In this modern world, where crime has become a global phenomenon and where corruption now crosses national borders, forming partnerships with the international community has become essential for every law enforcement agency.  This is something which the ICAC has been doing for some time and doing very well indeed.  Both in our own region and in the wider world community, the ICAC engages with its counterparts and each assists the other in so many areas, from evidence gathering to officer training.  The Centre of Anti-Corruption Studies will enable our ICAC to further establish itself in the international arena.  Through it, the ICAC will be able to strengthen its existing links and, more importantly, develop new links in all areas of anti-corruption activity, from academic study to educational instruction to practical day to day law enforcement investigation.  As an opportunity for the exchange of ideas and the formation of new friendships, its value cannot be underestimated.

     From its modest beginnings back in 1974 to the present day, some 35 years later, the ICAC has come a long way as an anti-corruption agency.  The journey has not always been easy but your efforts are bearing much fruit.  Your achievement in ridding Hong Kong of systemic and syndicated corruption has been a crucial element in establishing Hong Kong as a world class city.  As an anti-corruption agency the ICAC has become a model for many other such organisations and its reputation has spread far beyond Hong Kong.  This has been brought about through the hard work and total dedication of its officers and their willingness to use imagination in all areas of their work.  One only has to look at our law reports in all areas of their work to see how so many of our leading cases in the criminal law have been the result of ICAC investigations.  Without a vision for the future, without a willingness to use our imagination and conceive new ideas we stagnate instead of growing and progressing.  But the one thing we all learn is that in this ever changing world what we cannot do is to rest on our laurels.  This is especially true in the area of law enforcement.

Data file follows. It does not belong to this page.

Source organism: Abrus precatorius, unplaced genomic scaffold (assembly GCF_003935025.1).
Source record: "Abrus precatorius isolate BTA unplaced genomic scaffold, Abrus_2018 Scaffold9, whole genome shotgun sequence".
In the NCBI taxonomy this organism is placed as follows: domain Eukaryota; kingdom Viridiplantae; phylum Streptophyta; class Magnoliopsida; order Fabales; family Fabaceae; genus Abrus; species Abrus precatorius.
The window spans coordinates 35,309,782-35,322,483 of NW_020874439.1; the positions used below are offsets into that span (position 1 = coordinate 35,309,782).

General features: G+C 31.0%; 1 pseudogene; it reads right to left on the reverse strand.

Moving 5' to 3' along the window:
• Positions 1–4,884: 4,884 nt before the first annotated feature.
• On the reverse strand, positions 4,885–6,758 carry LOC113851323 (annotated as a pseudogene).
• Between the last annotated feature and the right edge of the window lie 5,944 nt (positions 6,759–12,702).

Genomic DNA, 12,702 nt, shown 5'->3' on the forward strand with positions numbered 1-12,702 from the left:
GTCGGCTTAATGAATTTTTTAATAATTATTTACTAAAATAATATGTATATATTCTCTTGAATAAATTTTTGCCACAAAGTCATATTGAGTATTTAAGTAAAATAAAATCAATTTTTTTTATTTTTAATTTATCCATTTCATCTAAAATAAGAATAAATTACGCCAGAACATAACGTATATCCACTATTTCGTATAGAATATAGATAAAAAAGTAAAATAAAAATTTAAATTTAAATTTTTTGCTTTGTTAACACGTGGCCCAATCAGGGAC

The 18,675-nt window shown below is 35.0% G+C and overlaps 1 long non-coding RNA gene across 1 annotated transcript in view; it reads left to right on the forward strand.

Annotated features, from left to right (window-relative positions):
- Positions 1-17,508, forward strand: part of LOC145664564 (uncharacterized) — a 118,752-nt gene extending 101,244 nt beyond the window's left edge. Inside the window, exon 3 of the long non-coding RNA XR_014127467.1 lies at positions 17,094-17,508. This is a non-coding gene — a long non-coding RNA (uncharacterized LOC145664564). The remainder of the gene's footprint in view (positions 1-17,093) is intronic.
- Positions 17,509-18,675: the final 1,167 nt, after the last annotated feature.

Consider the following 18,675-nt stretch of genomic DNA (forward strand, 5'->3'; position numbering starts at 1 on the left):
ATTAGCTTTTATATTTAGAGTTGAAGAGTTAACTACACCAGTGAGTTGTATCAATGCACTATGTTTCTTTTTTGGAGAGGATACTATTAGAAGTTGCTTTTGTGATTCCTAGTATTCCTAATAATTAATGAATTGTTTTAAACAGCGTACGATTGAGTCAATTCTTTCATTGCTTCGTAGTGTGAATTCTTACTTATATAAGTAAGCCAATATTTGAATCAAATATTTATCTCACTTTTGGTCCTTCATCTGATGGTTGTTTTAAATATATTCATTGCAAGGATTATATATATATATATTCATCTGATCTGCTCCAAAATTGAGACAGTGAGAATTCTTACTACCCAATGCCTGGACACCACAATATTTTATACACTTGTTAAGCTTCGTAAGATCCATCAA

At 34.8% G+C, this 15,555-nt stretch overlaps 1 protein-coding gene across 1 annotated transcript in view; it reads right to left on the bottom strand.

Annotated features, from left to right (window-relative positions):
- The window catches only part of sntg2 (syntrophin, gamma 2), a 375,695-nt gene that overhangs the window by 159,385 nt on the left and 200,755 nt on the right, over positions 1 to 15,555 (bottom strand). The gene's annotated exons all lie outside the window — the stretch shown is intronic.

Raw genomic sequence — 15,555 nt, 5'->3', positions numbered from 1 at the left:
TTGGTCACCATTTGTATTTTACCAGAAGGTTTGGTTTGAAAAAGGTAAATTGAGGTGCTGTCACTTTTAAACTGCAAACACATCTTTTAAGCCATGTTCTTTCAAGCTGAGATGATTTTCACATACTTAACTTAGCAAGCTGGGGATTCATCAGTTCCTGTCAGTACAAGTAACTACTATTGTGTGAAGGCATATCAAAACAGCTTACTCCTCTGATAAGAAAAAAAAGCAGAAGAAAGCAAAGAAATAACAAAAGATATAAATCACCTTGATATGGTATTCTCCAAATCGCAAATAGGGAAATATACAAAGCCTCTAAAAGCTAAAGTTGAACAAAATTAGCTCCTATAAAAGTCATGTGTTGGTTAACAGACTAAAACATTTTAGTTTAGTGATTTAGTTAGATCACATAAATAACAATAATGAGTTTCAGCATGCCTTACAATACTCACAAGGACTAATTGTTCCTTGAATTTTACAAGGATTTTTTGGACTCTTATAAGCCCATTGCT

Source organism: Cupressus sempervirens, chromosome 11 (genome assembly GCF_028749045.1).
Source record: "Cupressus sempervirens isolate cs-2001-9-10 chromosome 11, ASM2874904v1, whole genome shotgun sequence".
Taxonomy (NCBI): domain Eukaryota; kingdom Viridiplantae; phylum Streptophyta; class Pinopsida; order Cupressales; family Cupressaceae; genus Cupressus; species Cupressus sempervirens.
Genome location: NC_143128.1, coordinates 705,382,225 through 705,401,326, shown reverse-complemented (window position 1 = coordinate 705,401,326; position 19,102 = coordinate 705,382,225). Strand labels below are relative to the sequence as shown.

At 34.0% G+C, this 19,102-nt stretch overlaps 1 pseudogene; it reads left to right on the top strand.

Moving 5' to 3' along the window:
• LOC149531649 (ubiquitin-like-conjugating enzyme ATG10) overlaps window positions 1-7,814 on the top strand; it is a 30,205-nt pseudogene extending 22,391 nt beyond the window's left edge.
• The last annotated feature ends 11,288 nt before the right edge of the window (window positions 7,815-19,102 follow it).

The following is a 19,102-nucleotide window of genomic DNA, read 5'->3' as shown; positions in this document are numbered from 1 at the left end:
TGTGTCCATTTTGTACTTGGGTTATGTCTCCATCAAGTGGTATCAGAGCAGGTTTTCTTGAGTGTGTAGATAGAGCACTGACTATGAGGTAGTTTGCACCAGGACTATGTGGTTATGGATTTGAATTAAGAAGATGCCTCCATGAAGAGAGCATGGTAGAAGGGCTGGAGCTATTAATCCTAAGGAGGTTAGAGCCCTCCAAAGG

The modern criminal is forever adapting the methods of criminal activity, and the corrupt are no exception.  The ICAC recognises that in its efforts to combat corruption it too cannot afford to stand still and that as its enemy changes, so must it also evolve.  

     This new Centre of Anti-Corruption Studies is testament to the ICAC's determination not to bask in the glow of past successes, but to develop its vision for the future.  I applaud the ICAC for taking this initiative and wish you every success in your endeavours to creatively respond to the evil of corruption.

     On that note, may I wish all the participants fruitful exchanges at the Anti-Corruption Seminar and our guests a rewarding and memorable stay in Hong Kong.  Thank you.  

Ends/Thursday, April 2, 2009
Issued at HKT 12:28